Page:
Looks like EA is doing a little spring cleaning trying to clear the back stock of some older games, because it just dropped the price of Plants vs. Zombies and NBA JAM to a buck each. And just for the record, those are two of my absolute favorite games on Android. Both are requisite installs in my book.
So, whether you want to protect your house from zombies with plants that spit stuff, or play a game of two-on-two with some of your favorite players in the NBA, today's the day to make it happen for only a dollar each.
Electronic Arts seems to be one of the most disliked game developers on any platform, so it doesn't take much for the internet to rise up in anger against them. The release of Real Racing 3 with its heavy in-app purchases was reason enough to hurl some vitriol at EA. However, the game is free to try and there are a ton of officially licensed cars to drive. So is it really that bad?
Everyone's favorite game studio, Electronic Arts, has released the third incarnation of its "hyper-realistic" racing series. Real Racing 3 is in the Play Store, but appears to be available only in certain countries right now. The North American listing isn't working for us, but the international version appears to be functional for at least some folks. Although, considering the bizarre new in-app purchase upsell, maybe you're not missing much.
The Real Racing series makes its name by licensing dozens of authentic cars.
Ultima has been around forever. So it's only appropriate that the series' new mobile push incorporate the fact in its title... even if it is a bit on the nose. Ultima Forever: Quest For The Avatar is an upcoming top-down dungeon crawler set in the familiar Ultima universe, complete with online play and a massive amount of game time. According to a Polygon interview with the game's producer, getting to level 15 will take 200 hours, while getting to the end with everything will take closer to 400.
Earlier this week we reported that EA had finally ported the Simpsons-themed Sim City clone Tapped Out to Android. Unfortunately, they decided to hold off on a North American release in favor of a "rest of world" rollout, perhaps to iron out the bugs. Well good news, neighborinos: Tapped Out is now available to North America, and the device access issues seem to have been ironed out.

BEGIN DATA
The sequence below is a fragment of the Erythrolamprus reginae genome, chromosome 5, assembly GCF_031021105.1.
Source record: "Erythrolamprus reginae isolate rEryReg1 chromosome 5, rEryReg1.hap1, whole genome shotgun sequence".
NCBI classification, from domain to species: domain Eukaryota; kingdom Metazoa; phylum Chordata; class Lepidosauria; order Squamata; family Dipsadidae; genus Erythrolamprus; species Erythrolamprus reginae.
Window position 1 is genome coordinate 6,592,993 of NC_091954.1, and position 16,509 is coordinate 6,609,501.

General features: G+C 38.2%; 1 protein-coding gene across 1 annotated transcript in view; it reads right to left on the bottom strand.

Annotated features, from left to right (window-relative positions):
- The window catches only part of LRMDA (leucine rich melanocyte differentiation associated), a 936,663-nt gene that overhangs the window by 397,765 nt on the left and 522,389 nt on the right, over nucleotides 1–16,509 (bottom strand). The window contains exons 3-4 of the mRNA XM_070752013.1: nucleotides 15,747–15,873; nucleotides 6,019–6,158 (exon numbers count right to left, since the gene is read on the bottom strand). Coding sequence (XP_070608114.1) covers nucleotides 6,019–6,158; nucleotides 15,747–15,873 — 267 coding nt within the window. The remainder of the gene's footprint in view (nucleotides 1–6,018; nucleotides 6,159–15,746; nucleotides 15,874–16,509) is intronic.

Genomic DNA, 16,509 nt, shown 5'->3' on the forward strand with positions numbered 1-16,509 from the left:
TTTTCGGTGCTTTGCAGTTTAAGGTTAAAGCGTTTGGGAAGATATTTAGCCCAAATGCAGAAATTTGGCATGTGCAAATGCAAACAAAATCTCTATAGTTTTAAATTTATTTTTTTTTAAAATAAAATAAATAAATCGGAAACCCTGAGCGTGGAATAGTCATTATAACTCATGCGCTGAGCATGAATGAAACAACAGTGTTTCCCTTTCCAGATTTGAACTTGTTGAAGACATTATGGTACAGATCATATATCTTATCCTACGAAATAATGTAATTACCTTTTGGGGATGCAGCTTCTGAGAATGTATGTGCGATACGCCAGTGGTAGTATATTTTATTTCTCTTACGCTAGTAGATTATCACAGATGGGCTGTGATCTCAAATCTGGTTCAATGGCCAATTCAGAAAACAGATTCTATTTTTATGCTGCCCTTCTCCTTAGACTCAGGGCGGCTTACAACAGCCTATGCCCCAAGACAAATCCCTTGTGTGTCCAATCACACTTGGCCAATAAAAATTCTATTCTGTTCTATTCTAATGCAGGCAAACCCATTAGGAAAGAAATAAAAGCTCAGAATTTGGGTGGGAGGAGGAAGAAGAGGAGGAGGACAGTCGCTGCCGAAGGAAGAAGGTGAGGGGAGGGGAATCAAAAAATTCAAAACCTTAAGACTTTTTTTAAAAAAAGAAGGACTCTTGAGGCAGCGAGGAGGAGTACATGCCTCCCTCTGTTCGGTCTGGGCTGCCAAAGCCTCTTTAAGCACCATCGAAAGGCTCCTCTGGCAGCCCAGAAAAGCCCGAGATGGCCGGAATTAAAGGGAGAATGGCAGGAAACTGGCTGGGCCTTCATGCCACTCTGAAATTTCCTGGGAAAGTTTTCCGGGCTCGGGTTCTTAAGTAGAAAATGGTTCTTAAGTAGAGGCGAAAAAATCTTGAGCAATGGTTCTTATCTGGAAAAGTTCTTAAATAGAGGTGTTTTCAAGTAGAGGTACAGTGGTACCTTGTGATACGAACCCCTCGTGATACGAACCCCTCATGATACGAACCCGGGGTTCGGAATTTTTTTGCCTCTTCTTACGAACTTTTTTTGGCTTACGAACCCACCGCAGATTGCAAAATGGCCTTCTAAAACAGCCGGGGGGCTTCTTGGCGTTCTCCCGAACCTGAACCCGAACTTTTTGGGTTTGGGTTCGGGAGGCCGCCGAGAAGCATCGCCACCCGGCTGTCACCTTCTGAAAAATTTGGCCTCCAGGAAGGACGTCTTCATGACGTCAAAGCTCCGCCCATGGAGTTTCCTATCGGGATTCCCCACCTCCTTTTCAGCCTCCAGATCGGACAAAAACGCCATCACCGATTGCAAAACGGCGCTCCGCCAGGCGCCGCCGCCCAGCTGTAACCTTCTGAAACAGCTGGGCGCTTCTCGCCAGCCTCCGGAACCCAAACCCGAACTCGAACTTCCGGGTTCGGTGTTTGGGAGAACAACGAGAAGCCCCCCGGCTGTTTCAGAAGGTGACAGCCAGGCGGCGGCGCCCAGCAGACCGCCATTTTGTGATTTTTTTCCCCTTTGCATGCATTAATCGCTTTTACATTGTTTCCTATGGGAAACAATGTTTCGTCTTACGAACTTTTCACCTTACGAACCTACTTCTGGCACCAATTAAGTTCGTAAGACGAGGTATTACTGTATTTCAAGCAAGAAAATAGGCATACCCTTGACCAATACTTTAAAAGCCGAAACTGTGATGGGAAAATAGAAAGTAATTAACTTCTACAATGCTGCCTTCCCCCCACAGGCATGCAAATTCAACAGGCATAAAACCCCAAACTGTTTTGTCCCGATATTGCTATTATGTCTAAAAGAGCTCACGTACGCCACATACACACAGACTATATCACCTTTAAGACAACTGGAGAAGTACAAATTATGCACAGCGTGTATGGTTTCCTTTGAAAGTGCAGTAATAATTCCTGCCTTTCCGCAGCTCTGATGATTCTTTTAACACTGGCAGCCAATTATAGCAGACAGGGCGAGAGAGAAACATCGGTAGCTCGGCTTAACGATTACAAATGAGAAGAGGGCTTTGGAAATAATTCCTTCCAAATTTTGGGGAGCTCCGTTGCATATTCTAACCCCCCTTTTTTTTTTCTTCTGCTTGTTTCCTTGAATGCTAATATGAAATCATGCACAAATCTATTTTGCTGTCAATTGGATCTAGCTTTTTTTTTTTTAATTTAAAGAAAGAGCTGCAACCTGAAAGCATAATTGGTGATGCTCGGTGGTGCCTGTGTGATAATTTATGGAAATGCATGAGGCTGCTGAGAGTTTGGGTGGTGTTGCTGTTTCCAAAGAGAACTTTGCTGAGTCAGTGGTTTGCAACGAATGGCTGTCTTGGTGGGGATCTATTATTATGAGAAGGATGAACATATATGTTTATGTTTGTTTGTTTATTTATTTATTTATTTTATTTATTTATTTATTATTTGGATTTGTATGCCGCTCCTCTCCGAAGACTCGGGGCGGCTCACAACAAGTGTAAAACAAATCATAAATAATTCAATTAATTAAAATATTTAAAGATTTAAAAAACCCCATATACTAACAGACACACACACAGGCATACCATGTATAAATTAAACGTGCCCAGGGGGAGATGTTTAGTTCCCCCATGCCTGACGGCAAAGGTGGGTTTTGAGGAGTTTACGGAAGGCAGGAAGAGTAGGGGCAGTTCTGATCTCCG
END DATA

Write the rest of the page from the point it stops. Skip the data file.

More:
The Simpsons: Tapped Out starts with Homer predictably destroying Springfield via a manipulative fremium game, so the player has to re-assemble the town with familiar landmarks.
Good Lord, The Simpsons has been on the air for twenty-four years. There's nothing that America's animated nuclear family can do on TV that they haven't done before. Maybe that's why Fox seems to insist upon thrusting them into other mediums, most notably video games. The latest destination for the jaundiced citizens of Springfield is The Simpsons: Tapped Out, a shameless ripoff loving homage to the city building genre typified by Sim City.
Here in the States digital jocks tend to obsess over the latest Madden or 2K titles. But pretty much everywhere else, it's all about the soccer action in FIFA. Electronic Arts is well aware of this, so they've bundled the EA Sports Football Club into the full versions of FIFA 2013. The Football Club is a combination fantasy league and digital marketplace. As of now, you don't even need to be playing the game to access it - the new Football Club app is available in both North American and worldwide flavors.
EA and Hasbro, adding another entry to Monopoly's long history, recently released another version of the classic board game – Monopoly Millionaire. If the name of the game isn't descriptive enough, it's a game of Monopoly where the first player to reach $1,000,000 wins.
To reach $1 million, players are encouraged to "trade properties on the sly, force powerful deals, and risk it all in a dash for a million in cash." We are, of course, talking Monopoly cash here, but the concept is still fairly compelling for a mobile board game.
I'm a big fan of EA's Need For Speed series - according to Steam, I played Hot Pursuit for over 50 hours on my PC. Their latest addition to the cops 'n' racers stable is Most Wanted, hotly anticipated on consoles because it's from the racing pros at Criterion. But for those without an Xbox or PC and an abundance of mobile horsepower, EA offers the Android version, for a reasonable $7.
What's the next best thing to visiting a theme park? If you said "designing one in a game," you're probably wrong. That doesn't mean it isn't fun at all, though. EA's newest game, predictably named Theme Park, lets you design the amusement park of your dreams.
The game follows the 'build it and they will come' mantra. You have to create attractions that will bring patrons to your park so you can make cash.